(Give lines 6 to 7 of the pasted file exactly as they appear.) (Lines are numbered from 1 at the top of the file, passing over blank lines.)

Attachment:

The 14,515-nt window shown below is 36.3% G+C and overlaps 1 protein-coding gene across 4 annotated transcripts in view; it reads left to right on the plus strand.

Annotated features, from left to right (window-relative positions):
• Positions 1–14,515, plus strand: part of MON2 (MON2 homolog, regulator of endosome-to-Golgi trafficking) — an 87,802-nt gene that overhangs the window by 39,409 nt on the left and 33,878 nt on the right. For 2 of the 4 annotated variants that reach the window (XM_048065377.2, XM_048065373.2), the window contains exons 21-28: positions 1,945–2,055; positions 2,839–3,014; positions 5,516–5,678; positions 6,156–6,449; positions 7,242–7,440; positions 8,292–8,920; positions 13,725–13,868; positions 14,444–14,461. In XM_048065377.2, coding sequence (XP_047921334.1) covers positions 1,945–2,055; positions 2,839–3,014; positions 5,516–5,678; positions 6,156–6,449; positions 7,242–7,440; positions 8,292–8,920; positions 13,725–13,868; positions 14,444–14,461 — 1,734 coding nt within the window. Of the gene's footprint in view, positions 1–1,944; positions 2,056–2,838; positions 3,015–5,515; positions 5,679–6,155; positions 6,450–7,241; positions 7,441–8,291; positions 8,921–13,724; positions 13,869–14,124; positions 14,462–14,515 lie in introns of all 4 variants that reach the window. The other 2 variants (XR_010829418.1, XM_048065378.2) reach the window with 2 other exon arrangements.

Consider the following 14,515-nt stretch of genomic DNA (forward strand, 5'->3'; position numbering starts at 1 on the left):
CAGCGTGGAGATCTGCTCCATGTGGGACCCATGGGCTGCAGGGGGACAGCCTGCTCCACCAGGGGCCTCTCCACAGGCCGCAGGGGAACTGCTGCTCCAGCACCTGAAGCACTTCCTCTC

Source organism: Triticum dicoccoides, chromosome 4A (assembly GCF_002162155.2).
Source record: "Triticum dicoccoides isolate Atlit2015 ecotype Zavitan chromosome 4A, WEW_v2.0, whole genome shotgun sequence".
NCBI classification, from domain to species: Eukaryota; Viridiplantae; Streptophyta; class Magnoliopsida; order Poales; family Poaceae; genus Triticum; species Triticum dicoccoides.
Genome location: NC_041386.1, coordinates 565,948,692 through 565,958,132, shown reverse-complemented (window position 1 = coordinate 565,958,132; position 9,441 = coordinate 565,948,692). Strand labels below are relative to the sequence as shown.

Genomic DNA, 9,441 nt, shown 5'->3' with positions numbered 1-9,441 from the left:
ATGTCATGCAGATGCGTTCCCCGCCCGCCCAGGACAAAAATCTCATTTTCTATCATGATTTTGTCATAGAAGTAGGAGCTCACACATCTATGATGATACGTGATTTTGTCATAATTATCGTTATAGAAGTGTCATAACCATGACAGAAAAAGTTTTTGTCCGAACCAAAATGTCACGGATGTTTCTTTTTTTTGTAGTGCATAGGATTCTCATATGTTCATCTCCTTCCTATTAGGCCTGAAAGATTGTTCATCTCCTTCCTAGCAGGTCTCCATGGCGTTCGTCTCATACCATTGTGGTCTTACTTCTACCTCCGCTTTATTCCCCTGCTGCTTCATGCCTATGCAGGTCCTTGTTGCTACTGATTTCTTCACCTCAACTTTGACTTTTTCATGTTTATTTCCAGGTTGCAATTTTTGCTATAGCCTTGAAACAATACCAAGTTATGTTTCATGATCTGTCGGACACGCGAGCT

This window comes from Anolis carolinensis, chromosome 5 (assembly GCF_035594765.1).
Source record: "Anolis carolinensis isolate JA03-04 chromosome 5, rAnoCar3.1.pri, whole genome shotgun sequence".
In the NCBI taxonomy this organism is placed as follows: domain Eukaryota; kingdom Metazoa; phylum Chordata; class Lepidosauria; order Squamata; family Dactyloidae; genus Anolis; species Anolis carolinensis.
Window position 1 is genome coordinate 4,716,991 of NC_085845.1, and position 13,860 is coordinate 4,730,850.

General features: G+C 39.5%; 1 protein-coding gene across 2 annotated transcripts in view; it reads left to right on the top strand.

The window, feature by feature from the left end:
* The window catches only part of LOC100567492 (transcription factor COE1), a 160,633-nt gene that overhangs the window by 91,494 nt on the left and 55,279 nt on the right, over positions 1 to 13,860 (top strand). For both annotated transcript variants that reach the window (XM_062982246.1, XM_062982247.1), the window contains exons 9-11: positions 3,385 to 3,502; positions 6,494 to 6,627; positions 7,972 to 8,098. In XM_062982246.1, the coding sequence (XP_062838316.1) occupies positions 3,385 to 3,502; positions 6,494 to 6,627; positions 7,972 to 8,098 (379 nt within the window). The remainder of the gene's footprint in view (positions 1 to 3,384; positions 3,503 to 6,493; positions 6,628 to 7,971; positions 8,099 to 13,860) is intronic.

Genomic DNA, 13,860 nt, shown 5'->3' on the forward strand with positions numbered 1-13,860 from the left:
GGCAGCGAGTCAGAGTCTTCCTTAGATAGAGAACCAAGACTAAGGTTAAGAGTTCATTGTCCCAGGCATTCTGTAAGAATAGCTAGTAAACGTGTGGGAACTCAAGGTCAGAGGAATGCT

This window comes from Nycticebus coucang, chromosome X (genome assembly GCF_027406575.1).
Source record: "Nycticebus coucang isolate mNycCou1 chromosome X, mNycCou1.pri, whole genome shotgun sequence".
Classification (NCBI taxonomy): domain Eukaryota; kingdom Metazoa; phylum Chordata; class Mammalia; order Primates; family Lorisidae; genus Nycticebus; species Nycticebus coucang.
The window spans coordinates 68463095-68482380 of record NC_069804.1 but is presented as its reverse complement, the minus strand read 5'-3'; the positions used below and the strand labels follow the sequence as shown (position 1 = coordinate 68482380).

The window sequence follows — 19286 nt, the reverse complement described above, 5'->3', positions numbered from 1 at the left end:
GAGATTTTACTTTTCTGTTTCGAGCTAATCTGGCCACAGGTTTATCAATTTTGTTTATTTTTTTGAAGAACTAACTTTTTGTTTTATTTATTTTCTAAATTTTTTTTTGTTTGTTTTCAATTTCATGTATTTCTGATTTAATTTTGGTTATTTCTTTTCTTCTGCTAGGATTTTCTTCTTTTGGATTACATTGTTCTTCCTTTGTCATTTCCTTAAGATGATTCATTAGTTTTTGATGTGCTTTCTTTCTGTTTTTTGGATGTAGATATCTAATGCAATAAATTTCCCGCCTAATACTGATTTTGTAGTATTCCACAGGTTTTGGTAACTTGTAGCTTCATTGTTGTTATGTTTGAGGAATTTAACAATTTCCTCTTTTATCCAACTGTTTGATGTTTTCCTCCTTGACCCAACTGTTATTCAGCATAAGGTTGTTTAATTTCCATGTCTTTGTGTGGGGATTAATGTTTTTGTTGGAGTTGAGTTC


Source organism: Triticum dicoccoides, chromosome 4A (assembly GCF_002162155.2).
Source record: "Triticum dicoccoides isolate Atlit2015 ecotype Zavitan chromosome 4A, WEW_v2.0, whole genome shotgun sequence".